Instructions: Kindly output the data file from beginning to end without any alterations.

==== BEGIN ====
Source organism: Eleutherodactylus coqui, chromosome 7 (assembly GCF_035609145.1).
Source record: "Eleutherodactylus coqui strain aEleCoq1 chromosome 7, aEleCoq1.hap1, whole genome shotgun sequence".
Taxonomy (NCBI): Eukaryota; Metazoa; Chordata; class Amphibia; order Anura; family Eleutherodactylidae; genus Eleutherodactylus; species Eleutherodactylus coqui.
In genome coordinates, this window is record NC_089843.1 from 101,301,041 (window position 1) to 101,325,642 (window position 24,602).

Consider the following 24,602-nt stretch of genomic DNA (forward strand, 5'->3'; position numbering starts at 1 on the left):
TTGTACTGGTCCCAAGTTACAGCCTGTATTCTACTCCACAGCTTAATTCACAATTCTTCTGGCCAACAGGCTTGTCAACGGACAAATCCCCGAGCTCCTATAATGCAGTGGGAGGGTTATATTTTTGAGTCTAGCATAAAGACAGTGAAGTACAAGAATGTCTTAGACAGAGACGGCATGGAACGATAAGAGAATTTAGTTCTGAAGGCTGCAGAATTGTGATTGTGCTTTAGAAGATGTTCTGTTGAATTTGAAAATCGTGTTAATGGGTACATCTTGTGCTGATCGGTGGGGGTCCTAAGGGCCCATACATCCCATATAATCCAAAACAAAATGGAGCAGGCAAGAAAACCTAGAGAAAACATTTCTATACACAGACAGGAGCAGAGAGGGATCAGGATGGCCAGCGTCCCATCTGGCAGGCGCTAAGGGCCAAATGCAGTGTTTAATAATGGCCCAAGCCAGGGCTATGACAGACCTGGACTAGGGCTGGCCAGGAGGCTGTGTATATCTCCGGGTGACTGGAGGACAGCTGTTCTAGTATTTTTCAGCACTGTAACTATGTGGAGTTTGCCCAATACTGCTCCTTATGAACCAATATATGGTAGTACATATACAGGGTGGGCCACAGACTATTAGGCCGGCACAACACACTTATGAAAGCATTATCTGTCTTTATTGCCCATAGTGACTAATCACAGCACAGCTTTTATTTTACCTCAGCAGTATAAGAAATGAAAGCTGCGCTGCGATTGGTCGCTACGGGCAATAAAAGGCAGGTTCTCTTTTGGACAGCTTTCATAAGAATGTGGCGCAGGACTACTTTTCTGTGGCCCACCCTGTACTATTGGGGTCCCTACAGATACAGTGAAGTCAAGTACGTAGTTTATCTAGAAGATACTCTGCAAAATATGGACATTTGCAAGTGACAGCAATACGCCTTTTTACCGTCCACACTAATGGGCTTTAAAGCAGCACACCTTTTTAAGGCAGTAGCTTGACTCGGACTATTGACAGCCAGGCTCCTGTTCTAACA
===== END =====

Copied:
Source organism: Eleutherodactylus coqui, chromosome 7 (assembly GCF_035609145.1).
Source record: "Eleutherodactylus coqui strain aEleCoq1 chromosome 7, aEleCoq1.hap1, whole genome shotgun sequence".
Taxonomy (NCBI): Eukaryota; Metazoa; Chordata; class Amphibia; order Anura; family Eleutherodactylidae; genus Eleutherodactylus; species Eleutherodactylus coqui.
In genome coordinates, this window is record NC_089843.1 from 101,301,041 (window position 1) to 101,325,642 (window position 24,602).

Consider the following 24,602-nt stretch of genomic DNA (forward strand, 5'->3'; position numbering starts at 1 on the left):
TTGTACTGGTCCCAAGTTACAGCCTGTATTCTACTCCACAGCTTAATTCACAATTCTTCTGGCCAACAGGCTTGTCAACGGACAAATCCCCGAGCTCCTATAATGCAGTGGGAGGGTTATATTTTTGAGTCTAGCATAAAGACAGTGAAGTACAAGAATGTCTTAGACAGAGACGGCATGGAACGATAAGAGAATTTAGTTCTGAAGGCTGCAGAATTGTGATTGTGCTTTAGAAGATGTTCTGTTGAATTTGAAAATCGTGTTAATGGGTACATCTTGTGCTGATCGGTGGGGGTCCTAAGGGCCCATACATCCCATATAATCCAAAACAAAATGGAGCAGGCAAGAAAACCTAGAGAAAACATTTCTATACACAGACAGGAGCAGAGAGGGATCAGGATGGCCAGCGTCCCATCTGGCAGGCGCTAAGGGCCAAATGCAGTGTTTAATAATGGCCCAAGCCAGGGCTATGACAGACCTGGACTAGGGCTGGCCAGGAGGCTGTGTATATCTCCGGGTGACTGGAGGACAGCTGTTCTAGTATTTTTCAGCACTGTAACTATGTGGAGTTTGCCCAATACTGCTCCTTATGAACCAATATATGGTAGTACATATACAGGGTGGGCCACAGACTATTAGGCCGGCACAACACACTTATGAAAGCATTATCTGTCTTTATTGCCCATAGTGACTAATCACAGCACAGCTTTTATTTTACCTCAGCAGTATAAGAAATGAAAGCTGCGCTGCGATTGGTCGCTACGGGCAATAAAAGGCAGGTTCTCTTTTGGACAGCTTTCATAAGAATGTGGCGCAGGACTACTTTTCTGTGGCCCACCCTGTACTATTGGGGTCCCTACAGATACAGTGAAGTCAAGTACGTAGTTTATCTAGAAGATACTCTGCAAAATATGGACATTTGCAAGTGACAGCAATACGCCTTTTTACCGTCCACACTAATGGGCTTTAAAGCAGCACACCTTTTTAAGGCAGTAGCTTGACTCGGACTATTGACAGCCAGGCTCCTGTTCTAACA